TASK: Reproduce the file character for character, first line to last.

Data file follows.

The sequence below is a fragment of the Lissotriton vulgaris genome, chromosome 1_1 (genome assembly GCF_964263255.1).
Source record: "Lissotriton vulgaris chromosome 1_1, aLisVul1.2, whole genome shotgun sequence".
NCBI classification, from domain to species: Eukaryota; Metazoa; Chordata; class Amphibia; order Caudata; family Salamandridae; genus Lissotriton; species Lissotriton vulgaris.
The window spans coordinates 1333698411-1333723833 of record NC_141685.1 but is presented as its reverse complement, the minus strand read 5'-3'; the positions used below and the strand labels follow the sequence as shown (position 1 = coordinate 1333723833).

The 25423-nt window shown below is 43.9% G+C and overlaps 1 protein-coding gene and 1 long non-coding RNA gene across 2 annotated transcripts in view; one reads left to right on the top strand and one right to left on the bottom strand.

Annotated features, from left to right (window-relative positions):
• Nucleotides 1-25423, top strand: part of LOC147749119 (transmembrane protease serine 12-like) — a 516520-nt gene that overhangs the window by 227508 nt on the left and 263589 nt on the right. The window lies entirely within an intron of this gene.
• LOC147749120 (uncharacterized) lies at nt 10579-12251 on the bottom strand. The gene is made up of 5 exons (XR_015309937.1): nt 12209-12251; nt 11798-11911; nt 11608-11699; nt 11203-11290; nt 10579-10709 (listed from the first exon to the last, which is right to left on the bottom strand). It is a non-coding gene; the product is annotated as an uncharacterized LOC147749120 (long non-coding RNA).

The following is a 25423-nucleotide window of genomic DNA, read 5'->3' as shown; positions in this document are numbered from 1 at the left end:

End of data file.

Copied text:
The sequence below is a fragment of the Lissotriton vulgaris genome, chromosome 1_1 (genome assembly GCF_964263255.1).
Source record: "Lissotriton vulgaris chromosome 1_1, aLisVul1.2, whole genome shotgun sequence".
NCBI classification, from domain to species: Eukaryota; Metazoa; Chordata; class Amphibia; order Caudata; family Salamandridae; genus Lissotriton; species Lissotriton vulgaris.
The window spans coordinates 1333698411-1333723833 of record NC_141685.1 but is presented as its reverse complement, the minus strand read 5'-3'; the positions used below and the strand labels follow the sequence as shown (position 1 = coordinate 1333723833).

The 25423-nt window shown below is 43.9% G+C and overlaps 1 protein-coding gene and 1 long non-coding RNA gene across 2 annotated transcripts in view; one reads left to right on the top strand and one right to left on the bottom strand.

Annotated features, from left to right (window-relative positions):
• Nucleotides 1-25423, top strand: part of LOC147749119 (transmembrane protease serine 12-like) — a 516520-nt gene that overhangs the window by 227508 nt on the left and 263589 nt on the right. The window lies entirely within an intron of this gene.
• LOC147749120 (uncharacterized) lies at nt 10579-12251 on the bottom strand. The gene is made up of 5 exons (XR_015309937.1): nt 12209-12251; nt 11798-11911; nt 11608-11699; nt 11203-11290; nt 10579-10709 (listed from the first exon to the last, which is right to left on the bottom strand). It is a non-coding gene; the product is annotated as an uncharacterized LOC147749120 (long non-coding RNA).

The following is a 25423-nucleotide window of genomic DNA, read 5'->3' as shown; positions in this document are numbered from 1 at the left end: